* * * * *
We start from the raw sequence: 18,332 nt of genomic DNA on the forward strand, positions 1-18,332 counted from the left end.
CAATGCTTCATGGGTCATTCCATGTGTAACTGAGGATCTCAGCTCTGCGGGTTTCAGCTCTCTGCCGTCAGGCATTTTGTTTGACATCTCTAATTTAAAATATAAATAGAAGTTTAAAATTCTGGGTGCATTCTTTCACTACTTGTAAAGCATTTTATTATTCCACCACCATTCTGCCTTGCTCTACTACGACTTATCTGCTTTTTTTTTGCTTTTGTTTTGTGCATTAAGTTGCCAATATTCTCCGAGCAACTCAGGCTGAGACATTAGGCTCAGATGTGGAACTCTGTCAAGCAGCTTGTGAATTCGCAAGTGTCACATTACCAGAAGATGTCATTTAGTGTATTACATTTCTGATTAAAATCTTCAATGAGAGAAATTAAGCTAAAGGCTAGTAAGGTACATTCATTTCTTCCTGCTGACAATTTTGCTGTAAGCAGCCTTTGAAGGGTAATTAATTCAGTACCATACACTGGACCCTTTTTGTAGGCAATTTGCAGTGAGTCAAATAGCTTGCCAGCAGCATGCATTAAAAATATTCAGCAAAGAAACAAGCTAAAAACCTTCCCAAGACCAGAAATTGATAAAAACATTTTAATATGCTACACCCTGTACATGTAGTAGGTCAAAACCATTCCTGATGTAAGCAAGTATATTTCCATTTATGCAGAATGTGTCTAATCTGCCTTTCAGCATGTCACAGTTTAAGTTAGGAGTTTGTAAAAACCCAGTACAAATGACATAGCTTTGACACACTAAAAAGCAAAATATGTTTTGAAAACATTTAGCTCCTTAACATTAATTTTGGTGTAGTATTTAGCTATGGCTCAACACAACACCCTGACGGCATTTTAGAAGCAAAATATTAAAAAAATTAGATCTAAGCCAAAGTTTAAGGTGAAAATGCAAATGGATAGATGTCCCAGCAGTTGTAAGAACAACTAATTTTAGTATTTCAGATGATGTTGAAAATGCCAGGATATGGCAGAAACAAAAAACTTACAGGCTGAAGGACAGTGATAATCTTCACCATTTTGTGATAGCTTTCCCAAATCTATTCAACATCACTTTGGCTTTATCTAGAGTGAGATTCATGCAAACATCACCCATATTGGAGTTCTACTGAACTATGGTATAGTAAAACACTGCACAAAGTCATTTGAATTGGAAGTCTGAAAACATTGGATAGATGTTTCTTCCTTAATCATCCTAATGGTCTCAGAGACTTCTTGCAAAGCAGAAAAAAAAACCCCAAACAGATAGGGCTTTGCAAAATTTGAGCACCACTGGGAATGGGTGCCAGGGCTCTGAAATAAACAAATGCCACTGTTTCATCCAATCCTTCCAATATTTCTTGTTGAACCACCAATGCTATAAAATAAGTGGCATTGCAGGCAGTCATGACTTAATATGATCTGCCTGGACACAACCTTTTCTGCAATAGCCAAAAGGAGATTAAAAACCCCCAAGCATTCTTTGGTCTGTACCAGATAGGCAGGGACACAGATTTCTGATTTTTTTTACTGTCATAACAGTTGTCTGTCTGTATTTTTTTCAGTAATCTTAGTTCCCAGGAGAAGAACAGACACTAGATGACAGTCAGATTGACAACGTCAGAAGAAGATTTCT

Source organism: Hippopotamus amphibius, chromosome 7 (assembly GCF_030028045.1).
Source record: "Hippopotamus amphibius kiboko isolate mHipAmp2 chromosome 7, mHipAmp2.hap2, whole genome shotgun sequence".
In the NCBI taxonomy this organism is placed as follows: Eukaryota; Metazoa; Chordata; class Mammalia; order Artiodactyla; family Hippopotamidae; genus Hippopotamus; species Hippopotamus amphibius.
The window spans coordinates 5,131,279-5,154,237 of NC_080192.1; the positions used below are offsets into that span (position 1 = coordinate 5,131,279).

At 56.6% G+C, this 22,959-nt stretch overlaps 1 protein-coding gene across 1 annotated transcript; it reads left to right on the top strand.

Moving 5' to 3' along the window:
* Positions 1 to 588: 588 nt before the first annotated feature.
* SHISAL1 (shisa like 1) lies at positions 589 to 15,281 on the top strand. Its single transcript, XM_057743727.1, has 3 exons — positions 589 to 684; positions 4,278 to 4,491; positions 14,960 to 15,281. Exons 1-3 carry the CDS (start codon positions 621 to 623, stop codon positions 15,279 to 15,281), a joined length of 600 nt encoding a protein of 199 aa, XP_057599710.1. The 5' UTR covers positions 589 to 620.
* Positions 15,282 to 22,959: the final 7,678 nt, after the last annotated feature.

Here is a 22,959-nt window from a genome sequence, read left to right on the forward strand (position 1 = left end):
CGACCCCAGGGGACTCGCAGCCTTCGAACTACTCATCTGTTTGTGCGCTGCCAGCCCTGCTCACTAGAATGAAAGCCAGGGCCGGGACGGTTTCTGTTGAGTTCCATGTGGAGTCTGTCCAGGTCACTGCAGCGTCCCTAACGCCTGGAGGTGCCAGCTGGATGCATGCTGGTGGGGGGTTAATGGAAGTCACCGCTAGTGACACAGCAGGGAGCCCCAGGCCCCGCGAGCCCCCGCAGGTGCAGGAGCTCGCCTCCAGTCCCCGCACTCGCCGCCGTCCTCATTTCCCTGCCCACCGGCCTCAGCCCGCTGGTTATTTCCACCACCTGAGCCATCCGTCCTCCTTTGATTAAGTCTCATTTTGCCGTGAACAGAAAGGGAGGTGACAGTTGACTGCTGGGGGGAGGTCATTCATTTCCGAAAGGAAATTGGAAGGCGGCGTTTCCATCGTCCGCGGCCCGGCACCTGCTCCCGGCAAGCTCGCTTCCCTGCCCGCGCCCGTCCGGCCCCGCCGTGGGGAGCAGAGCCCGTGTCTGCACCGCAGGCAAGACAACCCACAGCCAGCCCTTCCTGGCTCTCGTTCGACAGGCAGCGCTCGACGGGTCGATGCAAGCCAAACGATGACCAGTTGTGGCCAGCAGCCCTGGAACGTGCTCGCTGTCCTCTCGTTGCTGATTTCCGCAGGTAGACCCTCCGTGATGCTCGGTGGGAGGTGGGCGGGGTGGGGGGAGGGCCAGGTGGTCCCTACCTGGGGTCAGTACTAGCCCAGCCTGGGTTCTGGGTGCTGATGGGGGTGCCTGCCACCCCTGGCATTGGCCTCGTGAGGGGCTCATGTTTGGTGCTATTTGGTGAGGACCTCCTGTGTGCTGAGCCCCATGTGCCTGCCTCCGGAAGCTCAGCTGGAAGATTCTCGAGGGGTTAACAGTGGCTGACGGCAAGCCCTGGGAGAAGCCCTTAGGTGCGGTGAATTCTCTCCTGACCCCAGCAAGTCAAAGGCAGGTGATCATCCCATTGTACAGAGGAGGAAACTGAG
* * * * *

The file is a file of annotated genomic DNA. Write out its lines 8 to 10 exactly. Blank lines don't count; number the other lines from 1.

Moving 5' to 3' along the window:
* Positions 1 to 588: 588 nt before the first annotated feature.
* SHISAL1 (shisa like 1) lies at positions 589 to 15,281 on the top strand. Its single transcript, XM_057743727.1, has 3 exons — positions 589 to 684; positions 4,278 to 4,491; positions 14,960 to 15,281. Exons 1-3 carry the CDS (start codon positions 621 to 623, stop codon positions 15,279 to 15,281), a joined length of 600 nt encoding a protein of 199 aa, XP_057599710.1. The 5' UTR covers positions 589 to 620.